Francis Beart is best known as an expert engine tuner, especially Manx Nortons but he also built his own car based on a Mk VII. He received considerable co-operation of the Cooper factory, to the extent that Coopers authorised a specific Mk number for the car, the Mk VIIa .
The car was significantly lowered and the links between the top and bottom rails were tubular instead of the perforated strips used on the standard car. The side pannier fuel tanks were removed and replaced with a small, scuttle mounted, tank of 3 gallons and a second tank placed under the driver's legs. The result was a significant reduction in frontal area. The driver's seat was lowered by three inches to reduce the centre of gravity and make the driver sit in the car rather than on it. The front dampers were mounted on outriggers and inverted. The rear sprocket was made in two pieces and could be split to allow gear ratio changes to be made without removing the drive shafts. A chain guard was fitted to the primary chain. Not surprisingly, a specially prepared Beart Norton engine was used, mounted 2 1/2 inched further forward. A flexible union was used to link the main exhaust pipe to the cylinder head to aid engine removal and overcome the fatigue problem which sometimes affected standard exhaust pipes.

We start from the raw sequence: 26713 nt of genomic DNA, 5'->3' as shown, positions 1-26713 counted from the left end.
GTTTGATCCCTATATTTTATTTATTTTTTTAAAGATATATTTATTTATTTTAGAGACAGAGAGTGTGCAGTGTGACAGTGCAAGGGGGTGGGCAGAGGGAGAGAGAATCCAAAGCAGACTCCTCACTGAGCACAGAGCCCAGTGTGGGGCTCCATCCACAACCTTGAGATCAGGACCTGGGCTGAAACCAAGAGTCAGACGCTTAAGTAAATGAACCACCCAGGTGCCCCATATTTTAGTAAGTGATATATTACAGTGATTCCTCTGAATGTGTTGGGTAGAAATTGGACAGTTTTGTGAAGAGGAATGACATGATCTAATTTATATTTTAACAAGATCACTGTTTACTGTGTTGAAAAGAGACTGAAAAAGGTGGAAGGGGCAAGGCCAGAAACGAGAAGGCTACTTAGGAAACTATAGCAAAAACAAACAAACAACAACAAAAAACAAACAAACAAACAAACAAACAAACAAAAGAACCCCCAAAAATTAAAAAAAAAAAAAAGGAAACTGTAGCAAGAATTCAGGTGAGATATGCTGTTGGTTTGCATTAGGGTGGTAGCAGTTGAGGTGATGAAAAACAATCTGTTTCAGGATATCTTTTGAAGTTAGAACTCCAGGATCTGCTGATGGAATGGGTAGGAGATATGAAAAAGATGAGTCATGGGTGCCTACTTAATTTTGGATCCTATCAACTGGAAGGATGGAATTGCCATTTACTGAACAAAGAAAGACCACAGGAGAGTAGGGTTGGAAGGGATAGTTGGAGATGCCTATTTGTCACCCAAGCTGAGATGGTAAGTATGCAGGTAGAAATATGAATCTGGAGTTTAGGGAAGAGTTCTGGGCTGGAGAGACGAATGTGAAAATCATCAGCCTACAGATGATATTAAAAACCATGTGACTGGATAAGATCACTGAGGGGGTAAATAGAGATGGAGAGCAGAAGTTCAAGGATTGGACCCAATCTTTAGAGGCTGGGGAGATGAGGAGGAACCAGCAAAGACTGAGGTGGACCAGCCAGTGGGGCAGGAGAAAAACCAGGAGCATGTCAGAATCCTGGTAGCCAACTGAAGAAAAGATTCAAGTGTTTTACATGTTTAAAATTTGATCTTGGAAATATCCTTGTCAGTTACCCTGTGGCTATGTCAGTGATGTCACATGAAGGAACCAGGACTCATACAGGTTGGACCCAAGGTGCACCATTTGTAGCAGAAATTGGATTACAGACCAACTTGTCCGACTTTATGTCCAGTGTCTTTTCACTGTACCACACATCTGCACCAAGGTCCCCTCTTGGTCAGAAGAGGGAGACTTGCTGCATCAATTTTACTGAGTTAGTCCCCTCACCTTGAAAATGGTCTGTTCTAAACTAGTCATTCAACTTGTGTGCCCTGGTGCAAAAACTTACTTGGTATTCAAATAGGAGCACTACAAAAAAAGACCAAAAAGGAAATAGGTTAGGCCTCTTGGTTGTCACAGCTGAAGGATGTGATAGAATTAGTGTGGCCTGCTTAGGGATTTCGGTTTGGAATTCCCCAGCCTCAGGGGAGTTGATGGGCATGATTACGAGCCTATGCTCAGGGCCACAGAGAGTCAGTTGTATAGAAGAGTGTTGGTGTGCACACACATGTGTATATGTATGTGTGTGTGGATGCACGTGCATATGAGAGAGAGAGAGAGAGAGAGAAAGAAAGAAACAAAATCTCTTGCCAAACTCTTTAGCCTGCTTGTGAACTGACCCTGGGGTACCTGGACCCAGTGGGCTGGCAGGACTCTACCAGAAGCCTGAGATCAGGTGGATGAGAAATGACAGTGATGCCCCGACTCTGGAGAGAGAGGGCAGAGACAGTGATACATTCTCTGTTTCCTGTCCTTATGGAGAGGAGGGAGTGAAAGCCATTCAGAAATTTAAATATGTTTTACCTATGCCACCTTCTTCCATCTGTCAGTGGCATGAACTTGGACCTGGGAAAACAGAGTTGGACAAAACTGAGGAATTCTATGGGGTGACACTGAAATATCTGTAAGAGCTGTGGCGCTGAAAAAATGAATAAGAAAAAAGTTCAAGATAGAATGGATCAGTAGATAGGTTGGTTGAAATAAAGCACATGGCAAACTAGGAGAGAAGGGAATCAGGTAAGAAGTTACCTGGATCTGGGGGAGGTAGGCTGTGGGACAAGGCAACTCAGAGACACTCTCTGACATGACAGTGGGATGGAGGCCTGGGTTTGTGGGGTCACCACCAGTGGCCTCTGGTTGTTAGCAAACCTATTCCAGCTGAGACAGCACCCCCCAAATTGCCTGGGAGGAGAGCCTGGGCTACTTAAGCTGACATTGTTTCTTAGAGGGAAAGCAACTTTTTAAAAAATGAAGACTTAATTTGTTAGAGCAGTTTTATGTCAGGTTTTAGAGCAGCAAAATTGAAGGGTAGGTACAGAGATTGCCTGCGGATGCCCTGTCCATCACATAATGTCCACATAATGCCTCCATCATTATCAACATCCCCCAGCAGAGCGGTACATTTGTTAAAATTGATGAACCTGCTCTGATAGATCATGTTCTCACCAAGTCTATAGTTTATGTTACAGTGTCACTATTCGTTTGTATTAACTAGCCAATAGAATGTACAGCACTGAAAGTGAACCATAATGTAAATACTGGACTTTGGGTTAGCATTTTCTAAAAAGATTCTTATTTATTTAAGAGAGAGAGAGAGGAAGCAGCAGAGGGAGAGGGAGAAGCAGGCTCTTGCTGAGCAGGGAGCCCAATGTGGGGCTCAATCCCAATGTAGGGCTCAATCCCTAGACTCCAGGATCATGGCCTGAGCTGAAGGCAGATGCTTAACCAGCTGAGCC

The Beart Cooper was driven by Eric Brandon and Alan Brown and occasionally by Stirling Moss. Later in '53 and '54 it was driven by Stuart Lewis-Evans. The Beart showed Coopers that they could not rest on their laurels and a number of these modifications were adopted by the Cooper factory for the Mk VIII. The car continued to be competitive for an very long period of time, Trevor Taylor taking several wins in 1958.